Token tartan
A dog's life in NYC
A humiliated hound
Central park vermin
Central park vermin 2
Clock shop
Lamp shop

Saturday, February 05, 2005

Apologies for my extended absence from the blog. Life is fuller than ever at the moment as the resposibilities of home-ownership continue to make themselves felt and the rigours of long haul flying take their ever-increasing toll on my weary body. The more knowing and sarcastic among you may at this point be thinking "Yeah right. Busy? Tired? Got better things to do these days have't you Vick with the advent of Paul-from-Devon in your life?" and there is some truth in this.

However, the blog has just passed its first anniversary. My first posting was back in January 2004 and it concerned my first trip to New York. Since then I must have been to NYC about eight times and the excitement of that first time can never be recaptured - unique and engaging a place though I still think it is. These days and as with most of my destinations, I am a little jaded and it is all just another day another dollar. The jet-lag does start to make you feel permanantly in need of a bloody good rest - just a bit worn out all the time, though this doesn't seem to result in actual illness so that I can take an enjoyable week off and spend it in bed. My immune system must be rock solid from being exposed to world-wide germs. I was told when I started long haul that you can handle it for the first year but after that it starts to really get to you and I can feel I am reaching this stage. Also I am away from home too much of the time. I think it is 60% of my life and especially now I have a man to attend to again, this feels like an imposition. Wherever I am I find myself thinking I'd rather be in Somerset. I wish I could go part-time (like most of my colleagues) but at the moment the option is not there - they need us full-timers to carry on working flat-out for the sake of the airline's profit margins.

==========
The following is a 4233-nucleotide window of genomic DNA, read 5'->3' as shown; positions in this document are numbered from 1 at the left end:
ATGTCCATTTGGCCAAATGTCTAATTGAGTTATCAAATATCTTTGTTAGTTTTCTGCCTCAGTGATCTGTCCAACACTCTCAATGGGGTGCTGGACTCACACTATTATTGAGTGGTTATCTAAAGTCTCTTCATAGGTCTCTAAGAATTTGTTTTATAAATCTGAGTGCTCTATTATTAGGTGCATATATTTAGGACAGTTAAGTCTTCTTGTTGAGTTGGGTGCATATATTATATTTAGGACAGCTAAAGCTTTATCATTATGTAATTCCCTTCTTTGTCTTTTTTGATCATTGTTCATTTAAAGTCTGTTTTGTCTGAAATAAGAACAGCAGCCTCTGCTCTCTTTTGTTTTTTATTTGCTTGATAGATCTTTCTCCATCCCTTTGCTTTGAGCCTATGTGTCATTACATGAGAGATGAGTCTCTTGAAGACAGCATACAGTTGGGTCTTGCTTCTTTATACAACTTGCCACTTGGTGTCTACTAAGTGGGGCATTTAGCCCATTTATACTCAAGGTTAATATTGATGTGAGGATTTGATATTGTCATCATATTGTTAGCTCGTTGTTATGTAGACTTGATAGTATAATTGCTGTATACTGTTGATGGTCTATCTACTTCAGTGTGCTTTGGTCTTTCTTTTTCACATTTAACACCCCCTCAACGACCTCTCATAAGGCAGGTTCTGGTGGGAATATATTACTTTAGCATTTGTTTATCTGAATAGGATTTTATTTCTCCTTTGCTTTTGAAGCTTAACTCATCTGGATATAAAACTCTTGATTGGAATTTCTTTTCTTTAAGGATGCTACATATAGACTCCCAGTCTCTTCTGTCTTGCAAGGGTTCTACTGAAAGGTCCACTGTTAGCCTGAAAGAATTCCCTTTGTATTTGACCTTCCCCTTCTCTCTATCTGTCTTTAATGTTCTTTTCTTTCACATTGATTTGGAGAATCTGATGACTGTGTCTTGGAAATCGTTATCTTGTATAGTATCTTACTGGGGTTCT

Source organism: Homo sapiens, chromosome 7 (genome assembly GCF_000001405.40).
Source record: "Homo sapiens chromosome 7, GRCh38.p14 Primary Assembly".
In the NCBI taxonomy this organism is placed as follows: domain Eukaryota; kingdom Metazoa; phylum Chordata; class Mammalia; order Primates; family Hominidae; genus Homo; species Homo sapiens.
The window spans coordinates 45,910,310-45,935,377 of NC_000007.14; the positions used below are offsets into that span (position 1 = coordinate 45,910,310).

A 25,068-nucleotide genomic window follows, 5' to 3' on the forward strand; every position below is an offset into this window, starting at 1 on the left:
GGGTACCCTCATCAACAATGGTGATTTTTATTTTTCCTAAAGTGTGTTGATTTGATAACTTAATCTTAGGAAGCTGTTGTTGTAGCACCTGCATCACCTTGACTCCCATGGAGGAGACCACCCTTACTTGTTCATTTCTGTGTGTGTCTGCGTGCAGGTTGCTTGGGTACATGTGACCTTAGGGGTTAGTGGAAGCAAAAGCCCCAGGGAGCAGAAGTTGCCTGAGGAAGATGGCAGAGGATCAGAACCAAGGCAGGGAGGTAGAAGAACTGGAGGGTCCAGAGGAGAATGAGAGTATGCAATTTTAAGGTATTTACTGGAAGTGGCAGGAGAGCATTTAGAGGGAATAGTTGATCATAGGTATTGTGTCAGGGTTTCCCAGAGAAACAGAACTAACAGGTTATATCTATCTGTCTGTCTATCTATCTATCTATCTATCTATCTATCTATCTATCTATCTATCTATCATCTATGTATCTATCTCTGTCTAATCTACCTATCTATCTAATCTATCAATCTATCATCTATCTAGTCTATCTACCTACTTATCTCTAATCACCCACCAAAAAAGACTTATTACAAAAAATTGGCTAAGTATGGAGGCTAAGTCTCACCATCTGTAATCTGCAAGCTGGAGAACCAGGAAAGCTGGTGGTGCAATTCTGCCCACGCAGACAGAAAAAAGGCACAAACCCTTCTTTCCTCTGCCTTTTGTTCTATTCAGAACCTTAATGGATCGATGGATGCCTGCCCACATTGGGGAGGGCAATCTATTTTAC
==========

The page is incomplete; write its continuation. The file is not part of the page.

The lessening frequency of postings is also down to the fact that most places I go to now are repeat trips so not as interesting to write about for me or for you to read. All in all I feel the blog may be coming to the end of its natural life what with lack of time, lack of inspiration, worries about BA finding out and reading it all (an embarrassing insight into my private life even if not actually a sackable offence), the oddness of strangers happening across my writings (disconcerting).....and well, I've just got other priorities these days. We'll see....there's Islamambad coming up on my roster so that's something new. After that, perhaps it will be time to bid adieu to over a year's worth of self-publicity and nerdish activity.